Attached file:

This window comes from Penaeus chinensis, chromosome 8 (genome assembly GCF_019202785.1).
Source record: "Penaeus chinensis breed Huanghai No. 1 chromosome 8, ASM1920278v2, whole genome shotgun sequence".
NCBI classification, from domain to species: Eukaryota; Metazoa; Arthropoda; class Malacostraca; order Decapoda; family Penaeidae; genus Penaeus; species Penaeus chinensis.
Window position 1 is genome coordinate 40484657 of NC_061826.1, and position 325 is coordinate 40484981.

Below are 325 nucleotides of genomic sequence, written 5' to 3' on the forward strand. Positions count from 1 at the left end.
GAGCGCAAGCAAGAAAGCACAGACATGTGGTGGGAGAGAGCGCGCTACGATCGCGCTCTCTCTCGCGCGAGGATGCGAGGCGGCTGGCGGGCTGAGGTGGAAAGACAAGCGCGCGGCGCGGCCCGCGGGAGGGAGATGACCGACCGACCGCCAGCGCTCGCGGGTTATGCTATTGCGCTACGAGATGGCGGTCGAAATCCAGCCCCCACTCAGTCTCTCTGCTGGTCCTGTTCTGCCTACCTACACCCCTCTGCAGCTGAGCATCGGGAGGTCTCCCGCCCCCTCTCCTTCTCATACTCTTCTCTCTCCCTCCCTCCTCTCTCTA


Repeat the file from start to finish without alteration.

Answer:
This window comes from Penaeus chinensis, chromosome 8 (genome assembly GCF_019202785.1).
Source record: "Penaeus chinensis breed Huanghai No. 1 chromosome 8, ASM1920278v2, whole genome shotgun sequence".
NCBI classification, from domain to species: Eukaryota; Metazoa; Arthropoda; class Malacostraca; order Decapoda; family Penaeidae; genus Penaeus; species Penaeus chinensis.
Window position 1 is genome coordinate 40484657 of NC_061826.1, and position 325 is coordinate 40484981.

Below are 325 nucleotides of genomic sequence, written 5' to 3' on the forward strand. Positions count from 1 at the left end.
GAGCGCAAGCAAGAAAGCACAGACATGTGGTGGGAGAGAGCGCGCTACGATCGCGCTCTCTCTCGCGCGAGGATGCGAGGCGGCTGGCGGGCTGAGGTGGAAAGACAAGCGCGCGGCGCGGCCCGCGGGAGGGAGATGACCGACCGACCGCCAGCGCTCGCGGGTTATGCTATTGCGCTACGAGATGGCGGTCGAAATCCAGCCCCCACTCAGTCTCTCTGCTGGTCCTGTTCTGCCTACCTACACCCCTCTGCAGCTGAGCATCGGGAGGTCTCCCGCCCCCTCTCCTTCTCATACTCTTCTCTCTCCCTCCCTCCTCTCTCTA